Mullah-military nexus has subverted public opinion: Wajahat Massod

Al-Qaeda, Taliban, jihadis, sectarian groups, and so-called parliamentary Islamic groups have a global agenda and as such are natural allies.

Pakistan’s religious/missionary parties and the Taliban constitute “an archipelago of evil”, says Wajahat Massod. Presently working as Editor Coordination with Lahore-based Urdu-language daily Aaj Kal, Wajahat Massod is a known human rights activist. Previously, he has worked in editorial positions with different publications and has authored a number of books as well as working papers on politics both in Urdu and English. In an interview with Viewpoint, he discusses various aspects of Talibanisation and Islamisation in Pakistan …

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Basket case: Pakistan or Bangladesh?

by Dr Manzur Ejaz

No government in Pakistan can dare to undo the constitutional provisions that make the country a religious state. As a matter of fact, democratic and military governments compete with each other to make it more religious. Presently, no political force or institution exists that can usher in modernity and enlightenment in Pakistan

An article titled ‘Bangladesh, “Basket case” no more: Pakistan could learn about economic growth and confronting terrorism from its former eastern province’ appeared in the Wall Street Journal (WSJ) (September 29, 2010). During the same period, President Barack Obama specially congratulated Bangladeshi Prime Minister Sheikh Hasina Wajed when she came to receive the prestigious United Nations (UN) award. Bangladesh was one of the six countries from Asia and Africa who were honoured for achieving the Millennium Development Goals. Why have the US media and President Obama started pampering Bangladesh? Has Bangladesh bypassed Pakistan in economic development or is it about to do so in the near future? …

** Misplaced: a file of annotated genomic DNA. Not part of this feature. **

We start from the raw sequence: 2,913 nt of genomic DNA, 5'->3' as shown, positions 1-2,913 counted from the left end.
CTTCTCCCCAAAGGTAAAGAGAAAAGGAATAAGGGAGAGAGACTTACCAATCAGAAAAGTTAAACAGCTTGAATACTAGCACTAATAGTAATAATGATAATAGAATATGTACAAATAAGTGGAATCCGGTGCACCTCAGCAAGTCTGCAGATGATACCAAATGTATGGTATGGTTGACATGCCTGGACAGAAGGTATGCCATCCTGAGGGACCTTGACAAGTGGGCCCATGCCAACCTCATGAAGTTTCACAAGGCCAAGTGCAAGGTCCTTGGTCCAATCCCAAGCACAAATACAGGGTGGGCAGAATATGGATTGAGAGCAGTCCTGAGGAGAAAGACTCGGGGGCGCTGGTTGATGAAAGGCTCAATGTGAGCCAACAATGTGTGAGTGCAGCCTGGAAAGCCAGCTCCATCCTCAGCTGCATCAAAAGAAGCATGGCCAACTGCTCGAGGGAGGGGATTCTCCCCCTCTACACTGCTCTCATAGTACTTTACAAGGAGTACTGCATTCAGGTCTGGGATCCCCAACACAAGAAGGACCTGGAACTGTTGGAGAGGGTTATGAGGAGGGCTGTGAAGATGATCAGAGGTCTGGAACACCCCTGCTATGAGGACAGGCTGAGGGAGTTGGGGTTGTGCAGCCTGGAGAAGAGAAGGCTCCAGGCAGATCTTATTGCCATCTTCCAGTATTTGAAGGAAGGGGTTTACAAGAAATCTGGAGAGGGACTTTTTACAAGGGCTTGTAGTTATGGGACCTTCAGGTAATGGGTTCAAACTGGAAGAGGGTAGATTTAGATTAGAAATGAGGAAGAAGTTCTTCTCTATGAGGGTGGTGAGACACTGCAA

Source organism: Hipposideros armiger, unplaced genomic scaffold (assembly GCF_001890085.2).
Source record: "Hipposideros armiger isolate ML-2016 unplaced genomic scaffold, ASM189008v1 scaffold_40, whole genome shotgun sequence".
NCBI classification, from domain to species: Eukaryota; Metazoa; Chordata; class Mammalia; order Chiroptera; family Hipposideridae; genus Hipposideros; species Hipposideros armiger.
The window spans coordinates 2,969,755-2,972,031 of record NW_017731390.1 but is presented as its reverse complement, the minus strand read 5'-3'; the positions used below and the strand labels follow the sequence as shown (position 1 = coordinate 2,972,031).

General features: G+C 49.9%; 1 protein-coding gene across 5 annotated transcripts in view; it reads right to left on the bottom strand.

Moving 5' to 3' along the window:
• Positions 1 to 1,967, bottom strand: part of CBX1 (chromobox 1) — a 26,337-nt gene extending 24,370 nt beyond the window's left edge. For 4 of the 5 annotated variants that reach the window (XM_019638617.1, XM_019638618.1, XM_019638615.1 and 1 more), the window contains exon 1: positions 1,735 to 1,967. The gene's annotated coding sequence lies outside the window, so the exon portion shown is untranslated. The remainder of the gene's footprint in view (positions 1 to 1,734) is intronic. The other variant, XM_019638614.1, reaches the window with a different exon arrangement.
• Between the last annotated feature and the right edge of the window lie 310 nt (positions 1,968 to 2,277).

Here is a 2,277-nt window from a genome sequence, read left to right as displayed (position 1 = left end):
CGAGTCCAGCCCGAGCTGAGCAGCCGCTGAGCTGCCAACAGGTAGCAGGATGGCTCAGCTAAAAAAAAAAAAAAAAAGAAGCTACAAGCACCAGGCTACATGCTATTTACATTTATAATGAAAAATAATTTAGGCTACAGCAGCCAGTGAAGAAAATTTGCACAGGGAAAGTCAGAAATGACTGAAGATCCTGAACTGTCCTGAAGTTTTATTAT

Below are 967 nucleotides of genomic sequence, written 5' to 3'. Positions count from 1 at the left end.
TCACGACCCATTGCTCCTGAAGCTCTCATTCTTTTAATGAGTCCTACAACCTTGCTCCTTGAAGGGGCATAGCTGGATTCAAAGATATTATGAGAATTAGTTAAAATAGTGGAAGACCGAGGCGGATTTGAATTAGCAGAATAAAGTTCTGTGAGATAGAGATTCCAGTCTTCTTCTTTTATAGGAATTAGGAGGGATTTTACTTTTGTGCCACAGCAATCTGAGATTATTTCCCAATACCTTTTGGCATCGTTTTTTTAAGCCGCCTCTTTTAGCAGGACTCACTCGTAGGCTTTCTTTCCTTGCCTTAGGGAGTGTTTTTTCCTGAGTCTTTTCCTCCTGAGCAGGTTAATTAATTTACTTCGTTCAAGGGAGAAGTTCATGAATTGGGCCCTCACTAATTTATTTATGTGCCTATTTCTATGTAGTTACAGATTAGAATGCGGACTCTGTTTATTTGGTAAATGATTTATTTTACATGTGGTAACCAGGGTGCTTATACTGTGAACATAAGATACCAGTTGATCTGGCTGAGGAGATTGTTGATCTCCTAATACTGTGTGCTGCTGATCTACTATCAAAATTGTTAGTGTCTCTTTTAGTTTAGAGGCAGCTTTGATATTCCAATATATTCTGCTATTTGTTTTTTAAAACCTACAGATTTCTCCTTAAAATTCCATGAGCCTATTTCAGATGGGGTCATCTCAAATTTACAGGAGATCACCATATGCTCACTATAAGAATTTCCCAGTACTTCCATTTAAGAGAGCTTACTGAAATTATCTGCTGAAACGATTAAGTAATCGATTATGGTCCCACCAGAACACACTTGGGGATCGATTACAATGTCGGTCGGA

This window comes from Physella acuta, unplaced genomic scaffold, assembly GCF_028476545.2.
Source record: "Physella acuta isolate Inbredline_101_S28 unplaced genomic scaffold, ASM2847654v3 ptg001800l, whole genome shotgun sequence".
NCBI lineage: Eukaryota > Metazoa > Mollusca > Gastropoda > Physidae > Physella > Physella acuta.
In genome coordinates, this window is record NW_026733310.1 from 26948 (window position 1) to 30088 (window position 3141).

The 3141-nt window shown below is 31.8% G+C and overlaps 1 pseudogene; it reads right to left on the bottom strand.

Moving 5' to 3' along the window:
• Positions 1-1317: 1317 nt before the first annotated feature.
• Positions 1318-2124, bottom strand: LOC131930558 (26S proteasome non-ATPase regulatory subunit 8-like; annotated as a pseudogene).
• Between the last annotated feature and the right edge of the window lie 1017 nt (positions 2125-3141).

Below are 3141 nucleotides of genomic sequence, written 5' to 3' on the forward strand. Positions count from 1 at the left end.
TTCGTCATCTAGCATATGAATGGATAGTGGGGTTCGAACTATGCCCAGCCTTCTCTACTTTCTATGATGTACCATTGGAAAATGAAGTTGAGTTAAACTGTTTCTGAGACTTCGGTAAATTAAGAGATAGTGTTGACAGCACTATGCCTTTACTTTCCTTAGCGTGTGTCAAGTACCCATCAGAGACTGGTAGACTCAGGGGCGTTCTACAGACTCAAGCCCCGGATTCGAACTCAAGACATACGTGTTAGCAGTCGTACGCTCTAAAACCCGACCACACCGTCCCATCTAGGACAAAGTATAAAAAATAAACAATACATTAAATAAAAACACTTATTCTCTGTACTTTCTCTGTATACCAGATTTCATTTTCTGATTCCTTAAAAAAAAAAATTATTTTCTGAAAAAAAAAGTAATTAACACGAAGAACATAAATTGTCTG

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‘Pakistan is Always Seen as the Rogue’

SPIEGEL Interview with Pervez Musharraf

Pervez Musharraf: “We poisoned Pakistani civil society for 10 years.”

Pakistan trained militant underground groups to fight against India in Kashmir, former Pakistani President Pervez Musharraf admitted in an interview with SPIEGEL. In addition, the 67-year-old explains why he wants to leave his exile in London and return to his country. …

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Pakistan: Kalabagh dam threatens livelihood of millions

by Ray Fulcher

GREEN LEFT

… construction of a massive dam in 2016 on the Indus river at Kalabagh, near the border between the Punjab and North West Frontier provinces. Opponents of the World Bank-funded dam project see it as another grab for water by the Punjabi ruling elite, which dominates federal politics in Pakistan.

The government claims that the dam is necessary for Pakistan’s economic development, that it will provide 3600 megawatts of hydroelectric power and 35,000 jobs.

Musharraf has said that the dam project will proceed against any opposition and that the federal and Punjabi governments will topple any provincial government that opposes the project. Of Pakistan’s four provinces, three provincial parliaments — North West Frontier (NWFP), Sindh and Balochistan — have passed resolutions opposing the dam.

On December 31, four progressive parties in Punjab united to protest against the proposed dam. The rally, held in Lahore, was charged by police, and activists of the four parties — the National Workers Party, the Labour Party Pakistan (LPP), the Pakistan Mazdoor Mehaz and the Mazdoor Kissan Party — were beaten.

Farooq Tariq, an organiser of the rally and national secretary of the LPP told Green Left Weekly by phone: “The LPP opposes the dam because it will deny Sindh its share of water and turn it into a desert. We oppose the construction of big dams on environmental grounds. Furthermore, this dam will benefit the Punjab ruling class and will add to the exploitation of Sindh. All provinces except the Punjab have repeatedly opposed the construction of this dam. This democratic verdict should be taken as a referendum and the dam abandoned.

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